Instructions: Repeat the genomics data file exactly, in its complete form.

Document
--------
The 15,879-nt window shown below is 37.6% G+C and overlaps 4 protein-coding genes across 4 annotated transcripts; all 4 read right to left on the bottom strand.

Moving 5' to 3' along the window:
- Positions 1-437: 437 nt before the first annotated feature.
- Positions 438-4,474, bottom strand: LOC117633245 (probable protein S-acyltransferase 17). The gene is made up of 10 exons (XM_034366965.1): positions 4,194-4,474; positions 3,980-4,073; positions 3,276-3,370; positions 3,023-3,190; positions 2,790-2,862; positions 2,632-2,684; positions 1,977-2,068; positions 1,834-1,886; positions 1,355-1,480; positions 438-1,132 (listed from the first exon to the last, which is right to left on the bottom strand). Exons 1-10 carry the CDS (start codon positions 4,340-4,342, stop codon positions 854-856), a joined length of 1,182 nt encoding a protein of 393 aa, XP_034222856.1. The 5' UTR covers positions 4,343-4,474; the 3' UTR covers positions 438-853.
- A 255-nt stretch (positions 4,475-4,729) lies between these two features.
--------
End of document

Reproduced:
The 15,879-nt window shown below is 37.6% G+C and overlaps 4 protein-coding genes across 4 annotated transcripts; all 4 read right to left on the bottom strand.

Moving 5' to 3' along the window:
- Positions 1-437: 437 nt before the first annotated feature.
- Positions 438-4,474, bottom strand: LOC117633245 (probable protein S-acyltransferase 17). The gene is made up of 10 exons (XM_034366965.1): positions 4,194-4,474; positions 3,980-4,073; positions 3,276-3,370; positions 3,023-3,190; positions 2,790-2,862; positions 2,632-2,684; positions 1,977-2,068; positions 1,834-1,886; positions 1,355-1,480; positions 438-1,132 (listed from the first exon to the last, which is right to left on the bottom strand). Exons 1-10 carry the CDS (start codon positions 4,340-4,342, stop codon positions 854-856), a joined length of 1,182 nt encoding a protein of 393 aa, XP_034222856.1. The 5' UTR covers positions 4,343-4,474; the 3' UTR covers positions 438-853.
- A 255-nt stretch (positions 4,475-4,729) lies between these two features.